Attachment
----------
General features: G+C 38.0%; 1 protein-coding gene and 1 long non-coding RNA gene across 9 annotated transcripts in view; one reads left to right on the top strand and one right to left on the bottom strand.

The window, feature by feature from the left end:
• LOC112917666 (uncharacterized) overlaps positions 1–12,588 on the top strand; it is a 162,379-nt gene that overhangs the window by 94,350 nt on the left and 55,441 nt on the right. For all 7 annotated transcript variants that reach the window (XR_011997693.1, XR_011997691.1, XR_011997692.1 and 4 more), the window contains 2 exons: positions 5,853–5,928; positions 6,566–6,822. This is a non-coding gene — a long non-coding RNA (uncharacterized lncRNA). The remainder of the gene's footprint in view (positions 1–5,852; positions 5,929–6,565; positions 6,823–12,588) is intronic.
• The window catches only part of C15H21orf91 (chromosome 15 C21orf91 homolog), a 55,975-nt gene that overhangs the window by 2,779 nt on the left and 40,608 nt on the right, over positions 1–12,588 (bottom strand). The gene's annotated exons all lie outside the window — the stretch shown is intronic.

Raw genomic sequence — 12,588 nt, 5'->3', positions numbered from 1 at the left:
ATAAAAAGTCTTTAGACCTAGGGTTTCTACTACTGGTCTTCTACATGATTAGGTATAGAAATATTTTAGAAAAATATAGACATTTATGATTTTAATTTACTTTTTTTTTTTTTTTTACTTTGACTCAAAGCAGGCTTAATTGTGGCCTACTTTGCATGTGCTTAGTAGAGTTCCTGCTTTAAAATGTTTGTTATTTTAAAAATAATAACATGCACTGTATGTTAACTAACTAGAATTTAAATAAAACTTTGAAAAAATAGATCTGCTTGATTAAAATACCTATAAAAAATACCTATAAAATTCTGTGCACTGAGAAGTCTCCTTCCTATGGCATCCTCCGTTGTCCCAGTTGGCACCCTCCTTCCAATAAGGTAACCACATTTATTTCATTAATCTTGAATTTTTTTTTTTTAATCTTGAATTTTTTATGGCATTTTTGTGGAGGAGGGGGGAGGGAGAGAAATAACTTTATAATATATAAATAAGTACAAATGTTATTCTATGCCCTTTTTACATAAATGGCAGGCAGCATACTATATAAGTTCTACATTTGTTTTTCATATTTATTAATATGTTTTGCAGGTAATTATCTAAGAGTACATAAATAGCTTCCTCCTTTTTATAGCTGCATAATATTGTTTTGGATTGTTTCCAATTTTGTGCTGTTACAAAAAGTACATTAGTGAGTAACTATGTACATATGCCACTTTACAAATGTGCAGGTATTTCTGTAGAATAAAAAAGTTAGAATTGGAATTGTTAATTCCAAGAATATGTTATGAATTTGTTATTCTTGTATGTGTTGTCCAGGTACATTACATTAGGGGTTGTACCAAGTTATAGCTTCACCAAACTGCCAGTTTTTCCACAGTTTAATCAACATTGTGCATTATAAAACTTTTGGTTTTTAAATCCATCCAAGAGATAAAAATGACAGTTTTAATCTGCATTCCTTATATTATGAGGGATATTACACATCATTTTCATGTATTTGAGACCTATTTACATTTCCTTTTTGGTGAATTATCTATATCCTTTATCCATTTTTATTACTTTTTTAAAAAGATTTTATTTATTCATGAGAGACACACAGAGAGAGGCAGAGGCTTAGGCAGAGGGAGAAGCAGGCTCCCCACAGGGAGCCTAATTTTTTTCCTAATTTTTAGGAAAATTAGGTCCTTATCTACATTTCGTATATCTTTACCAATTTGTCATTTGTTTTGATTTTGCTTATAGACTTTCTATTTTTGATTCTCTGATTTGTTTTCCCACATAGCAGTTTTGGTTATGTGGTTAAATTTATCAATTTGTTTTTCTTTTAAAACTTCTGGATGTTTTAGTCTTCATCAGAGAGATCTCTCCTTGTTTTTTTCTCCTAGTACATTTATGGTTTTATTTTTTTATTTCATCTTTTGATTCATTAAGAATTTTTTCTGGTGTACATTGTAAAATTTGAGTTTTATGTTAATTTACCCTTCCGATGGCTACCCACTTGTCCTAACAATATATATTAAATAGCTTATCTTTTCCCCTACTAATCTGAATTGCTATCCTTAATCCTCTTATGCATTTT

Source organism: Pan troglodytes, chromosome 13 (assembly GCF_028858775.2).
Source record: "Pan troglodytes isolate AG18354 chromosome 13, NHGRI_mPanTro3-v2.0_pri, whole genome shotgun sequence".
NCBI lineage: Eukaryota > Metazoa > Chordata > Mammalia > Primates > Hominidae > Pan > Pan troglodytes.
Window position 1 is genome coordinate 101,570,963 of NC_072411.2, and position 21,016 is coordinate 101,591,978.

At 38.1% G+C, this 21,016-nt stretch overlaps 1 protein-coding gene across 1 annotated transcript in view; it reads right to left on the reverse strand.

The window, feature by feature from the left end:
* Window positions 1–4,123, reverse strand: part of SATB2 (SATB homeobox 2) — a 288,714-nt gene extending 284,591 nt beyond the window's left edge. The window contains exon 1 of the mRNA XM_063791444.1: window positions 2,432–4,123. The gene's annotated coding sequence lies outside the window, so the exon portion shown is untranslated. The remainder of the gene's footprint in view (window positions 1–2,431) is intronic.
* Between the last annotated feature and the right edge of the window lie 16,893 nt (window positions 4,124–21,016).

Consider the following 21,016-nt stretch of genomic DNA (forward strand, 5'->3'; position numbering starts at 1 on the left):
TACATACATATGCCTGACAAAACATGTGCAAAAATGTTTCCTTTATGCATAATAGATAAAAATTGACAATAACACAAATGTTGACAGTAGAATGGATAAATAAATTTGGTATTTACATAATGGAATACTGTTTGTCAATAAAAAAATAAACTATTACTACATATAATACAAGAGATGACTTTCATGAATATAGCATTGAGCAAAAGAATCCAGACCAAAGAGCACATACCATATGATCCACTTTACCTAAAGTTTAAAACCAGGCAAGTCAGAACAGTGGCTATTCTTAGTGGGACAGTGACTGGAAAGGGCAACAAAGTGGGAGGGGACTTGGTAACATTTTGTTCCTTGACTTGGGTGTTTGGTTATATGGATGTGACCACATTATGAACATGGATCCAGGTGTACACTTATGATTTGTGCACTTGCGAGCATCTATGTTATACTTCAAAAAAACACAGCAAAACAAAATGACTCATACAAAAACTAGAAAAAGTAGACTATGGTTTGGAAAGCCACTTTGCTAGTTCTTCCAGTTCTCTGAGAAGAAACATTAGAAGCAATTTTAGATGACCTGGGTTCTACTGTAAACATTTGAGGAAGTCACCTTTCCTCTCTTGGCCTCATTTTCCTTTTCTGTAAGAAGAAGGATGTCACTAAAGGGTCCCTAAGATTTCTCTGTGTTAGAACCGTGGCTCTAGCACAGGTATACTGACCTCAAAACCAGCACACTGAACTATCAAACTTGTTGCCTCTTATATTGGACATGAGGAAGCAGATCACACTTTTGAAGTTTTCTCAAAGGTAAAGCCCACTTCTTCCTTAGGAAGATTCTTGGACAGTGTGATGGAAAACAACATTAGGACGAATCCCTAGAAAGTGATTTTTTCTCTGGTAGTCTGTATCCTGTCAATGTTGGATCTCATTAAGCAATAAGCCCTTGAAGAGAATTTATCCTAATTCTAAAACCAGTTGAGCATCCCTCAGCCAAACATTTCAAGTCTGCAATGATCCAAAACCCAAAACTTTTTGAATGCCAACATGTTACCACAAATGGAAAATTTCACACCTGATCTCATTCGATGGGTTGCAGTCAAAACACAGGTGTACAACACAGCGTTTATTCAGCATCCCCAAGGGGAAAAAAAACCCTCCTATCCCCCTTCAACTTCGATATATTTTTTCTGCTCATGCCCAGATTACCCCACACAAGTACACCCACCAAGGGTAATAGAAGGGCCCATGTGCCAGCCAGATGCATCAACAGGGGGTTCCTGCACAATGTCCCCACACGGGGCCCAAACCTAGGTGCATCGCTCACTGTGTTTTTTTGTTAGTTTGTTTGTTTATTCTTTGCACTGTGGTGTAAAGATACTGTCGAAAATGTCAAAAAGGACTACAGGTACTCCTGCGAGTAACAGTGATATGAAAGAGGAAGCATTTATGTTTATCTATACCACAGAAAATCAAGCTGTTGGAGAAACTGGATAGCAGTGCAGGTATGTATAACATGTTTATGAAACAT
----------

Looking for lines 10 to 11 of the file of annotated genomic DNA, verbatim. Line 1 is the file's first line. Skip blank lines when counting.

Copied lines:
Window position 1 is genome coordinate 101,570,963 of NC_072411.2, and position 21,016 is coordinate 101,591,978.

At 38.1% G+C, this 21,016-nt stretch overlaps 1 protein-coding gene across 1 annotated transcript in view; it reads right to left on the reverse strand.